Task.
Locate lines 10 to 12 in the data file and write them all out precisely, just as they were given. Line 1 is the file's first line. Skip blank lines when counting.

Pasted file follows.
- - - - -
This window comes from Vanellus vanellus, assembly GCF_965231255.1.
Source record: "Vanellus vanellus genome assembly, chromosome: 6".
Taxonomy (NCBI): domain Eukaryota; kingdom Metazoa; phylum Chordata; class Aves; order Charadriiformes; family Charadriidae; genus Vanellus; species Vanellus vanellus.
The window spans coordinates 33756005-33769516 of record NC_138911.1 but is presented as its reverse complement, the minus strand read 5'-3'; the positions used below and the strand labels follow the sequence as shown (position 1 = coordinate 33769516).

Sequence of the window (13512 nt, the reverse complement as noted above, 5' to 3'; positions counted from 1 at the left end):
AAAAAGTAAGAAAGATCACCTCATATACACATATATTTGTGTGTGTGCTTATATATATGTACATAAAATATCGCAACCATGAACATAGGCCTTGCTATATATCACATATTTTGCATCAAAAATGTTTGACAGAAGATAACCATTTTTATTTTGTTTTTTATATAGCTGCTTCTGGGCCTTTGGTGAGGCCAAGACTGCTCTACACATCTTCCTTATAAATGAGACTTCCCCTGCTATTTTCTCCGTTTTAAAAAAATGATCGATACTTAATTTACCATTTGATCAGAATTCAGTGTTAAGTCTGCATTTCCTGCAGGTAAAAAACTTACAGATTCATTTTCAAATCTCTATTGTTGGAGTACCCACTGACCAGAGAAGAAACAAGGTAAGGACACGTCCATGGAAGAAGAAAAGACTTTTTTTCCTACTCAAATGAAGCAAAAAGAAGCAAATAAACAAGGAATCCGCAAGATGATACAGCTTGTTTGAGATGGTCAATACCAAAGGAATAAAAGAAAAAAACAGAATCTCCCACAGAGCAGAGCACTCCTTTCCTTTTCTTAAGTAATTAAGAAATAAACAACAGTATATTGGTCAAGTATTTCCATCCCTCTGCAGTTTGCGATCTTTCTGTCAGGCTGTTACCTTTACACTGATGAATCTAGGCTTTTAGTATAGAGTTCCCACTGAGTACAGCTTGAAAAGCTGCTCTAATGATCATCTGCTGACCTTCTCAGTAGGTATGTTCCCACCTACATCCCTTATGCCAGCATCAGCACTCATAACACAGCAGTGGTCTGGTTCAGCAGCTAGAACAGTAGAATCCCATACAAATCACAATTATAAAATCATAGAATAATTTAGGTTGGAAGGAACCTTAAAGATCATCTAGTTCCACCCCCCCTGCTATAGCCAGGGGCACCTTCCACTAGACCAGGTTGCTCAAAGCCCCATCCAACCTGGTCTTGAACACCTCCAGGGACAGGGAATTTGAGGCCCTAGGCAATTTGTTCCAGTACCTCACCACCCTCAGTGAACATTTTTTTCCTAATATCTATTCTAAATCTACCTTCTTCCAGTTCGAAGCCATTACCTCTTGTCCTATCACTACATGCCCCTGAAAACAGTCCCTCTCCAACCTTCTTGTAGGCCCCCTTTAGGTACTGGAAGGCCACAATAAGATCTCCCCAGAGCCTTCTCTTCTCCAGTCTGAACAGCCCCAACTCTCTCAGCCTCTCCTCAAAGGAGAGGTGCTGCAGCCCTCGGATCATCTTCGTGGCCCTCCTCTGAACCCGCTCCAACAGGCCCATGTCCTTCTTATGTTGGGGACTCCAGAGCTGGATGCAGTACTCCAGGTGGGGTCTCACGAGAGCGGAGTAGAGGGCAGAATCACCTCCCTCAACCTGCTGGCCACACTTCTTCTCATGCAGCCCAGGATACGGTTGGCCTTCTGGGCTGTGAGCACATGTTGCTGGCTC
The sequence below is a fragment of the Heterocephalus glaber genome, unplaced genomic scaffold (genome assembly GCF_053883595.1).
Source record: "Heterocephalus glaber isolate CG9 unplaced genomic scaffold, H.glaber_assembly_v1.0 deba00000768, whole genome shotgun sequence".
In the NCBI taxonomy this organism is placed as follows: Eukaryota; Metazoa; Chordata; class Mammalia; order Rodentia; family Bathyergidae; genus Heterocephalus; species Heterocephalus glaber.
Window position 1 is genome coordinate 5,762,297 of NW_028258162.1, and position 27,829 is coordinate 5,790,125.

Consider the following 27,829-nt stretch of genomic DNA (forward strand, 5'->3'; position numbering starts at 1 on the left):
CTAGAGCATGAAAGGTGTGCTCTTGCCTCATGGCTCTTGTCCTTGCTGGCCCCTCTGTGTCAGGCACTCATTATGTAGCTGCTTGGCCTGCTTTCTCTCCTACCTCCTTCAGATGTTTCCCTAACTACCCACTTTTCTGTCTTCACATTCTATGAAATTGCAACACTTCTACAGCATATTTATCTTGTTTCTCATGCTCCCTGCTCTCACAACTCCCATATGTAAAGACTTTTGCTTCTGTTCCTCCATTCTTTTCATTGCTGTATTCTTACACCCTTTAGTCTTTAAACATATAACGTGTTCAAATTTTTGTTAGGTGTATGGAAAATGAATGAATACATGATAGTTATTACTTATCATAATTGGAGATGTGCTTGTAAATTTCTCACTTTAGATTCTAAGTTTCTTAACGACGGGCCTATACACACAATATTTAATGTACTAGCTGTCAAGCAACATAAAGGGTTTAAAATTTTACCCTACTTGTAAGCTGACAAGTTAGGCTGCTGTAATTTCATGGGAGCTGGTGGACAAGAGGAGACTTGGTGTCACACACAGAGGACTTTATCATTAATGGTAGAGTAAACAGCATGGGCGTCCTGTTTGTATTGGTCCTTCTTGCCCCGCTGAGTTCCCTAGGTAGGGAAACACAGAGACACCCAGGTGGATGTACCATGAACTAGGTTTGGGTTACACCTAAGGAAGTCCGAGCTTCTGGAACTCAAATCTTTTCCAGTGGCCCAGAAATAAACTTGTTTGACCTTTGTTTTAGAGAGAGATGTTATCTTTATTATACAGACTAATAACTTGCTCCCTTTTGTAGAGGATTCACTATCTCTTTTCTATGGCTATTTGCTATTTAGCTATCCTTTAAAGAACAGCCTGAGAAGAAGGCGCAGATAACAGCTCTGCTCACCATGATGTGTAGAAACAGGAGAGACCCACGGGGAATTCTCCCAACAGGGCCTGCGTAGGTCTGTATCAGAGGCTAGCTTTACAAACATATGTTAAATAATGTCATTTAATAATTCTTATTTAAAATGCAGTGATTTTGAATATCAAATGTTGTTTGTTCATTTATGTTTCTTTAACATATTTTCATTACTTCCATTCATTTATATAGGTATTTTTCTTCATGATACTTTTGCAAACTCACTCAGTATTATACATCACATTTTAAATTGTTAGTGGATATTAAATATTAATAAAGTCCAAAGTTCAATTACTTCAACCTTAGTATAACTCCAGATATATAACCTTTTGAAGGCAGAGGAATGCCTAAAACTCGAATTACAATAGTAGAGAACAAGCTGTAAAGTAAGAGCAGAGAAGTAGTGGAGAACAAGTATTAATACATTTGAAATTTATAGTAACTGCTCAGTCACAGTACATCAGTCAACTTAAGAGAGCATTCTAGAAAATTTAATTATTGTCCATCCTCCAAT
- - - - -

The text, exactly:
Window position 1 is genome coordinate 5,762,297 of NW_028258162.1, and position 27,829 is coordinate 5,790,125.

Consider the following 27,829-nt stretch of genomic DNA (forward strand, 5'->3'; position numbering starts at 1 on the left):
CTAGAGCATGAAAGGTGTGCTCTTGCCTCATGGCTCTTGTCCTTGCTGGCCCCTCTGTGTCAGGCACTCATTATGTAGCTGCTTGGCCTGCTTTCTCTCCTACCTCCTTCAGATGTTTCCCTAACTACCCACTTTTCTGTCTTCACATTCTATGAAATTGCAACACTTCTACAGCATATTTATCTTGTTTCTCATGCTCCCTGCTCTCACAACTCCCATATGTAAAGACTTTTGCTTCTGTTCCTCCATTCTTTTCATTGCTGTATTCTTACACCCTTTAGTCTTTAAACATATAACGTGTTCAAATTTTTGTTAGGTGTATGGAAAATGAATGAATACATGATAGTTATTACTTATCATAATTGGAGATGTGCTTGTAAATTTCTCACTTTAGATTCTAAGTTTCTTAACGACGGGCCTATACACACAATATTTAATGTACTAGCTGTCAAGCAACATAAAGGGTTTAAAATTTTACCCTACTTGTAAGCTGACAAGTTAGGCTGCTGTAATTTCATGGGAGCTGGTGGACAAGAGGAGACTTGGTGTCACACACAGAGGACTTTATCATTAATGGTAGAGTAAACAGCATGGGCGTCCTGTTTGTATTGGTCCTTCTTGCCCCGCTGAGTTCCCTAGGTAGGGAAACACAGAGACACCCAGGTGGATGTACCATGAACTAGGTTTGGGTTACACCTAAGGAAGTCCGAGCTTCTGGAACTCAAATCTTTTCCAGTGGCCCAGAAATAAACTTGTTTGACCTTTGTTTTAGAGAGAGATGTTATCTTTATTATACAGACTAATAACTTGCTCCCTTTTGTAGAGGATTCACTATCTCTTTTCTATGGCTATTTGCTATTTAGCTATCCTTTAAAGAACAGCCTGAGAAGAAGGCGCAGATAACAGCTCTGCTCACCATGATGTGTAGAAACAGGAGAGACCCACGGGGAATTCTCCCAACAGGGCCTGCGTAGGTCTGTATCAGAGGCTAGCTTTACAAACATATGTTAAATAATGTCATTTAATAATTCTTATTTAAAATGCAGTGATTTTGAATATCAAATGTTGTTTGTTCATTTATGTTTCTTTAACATATTTTCATTACTTCCATTCATTTATATAGGTATTTTTCTTCATGATACTTTTGCAAACTCACTCAGTATTATACATCACATTTTAAATTGTTAGTGGATATTAAATATTAATAAAGTCCAAAGTTCAATTACTTCAACCTTAGTATAACTCCAGATATATAACCTTTTGAAGGCAGAGGAATGCCTAAAACTCGAATTACAATAGTAGAGAACAAGCTGTAAAGTAAGAGCAGAGAAGTAGTGGAGAACAAGTATTAATACATTTGAAATTTATAGTAACTGCTCAGTCACAGTACATCAGTCAACTTAAGAGAGCATTCTAGAAAATTTAATTATTGTCCATCCTCCAAT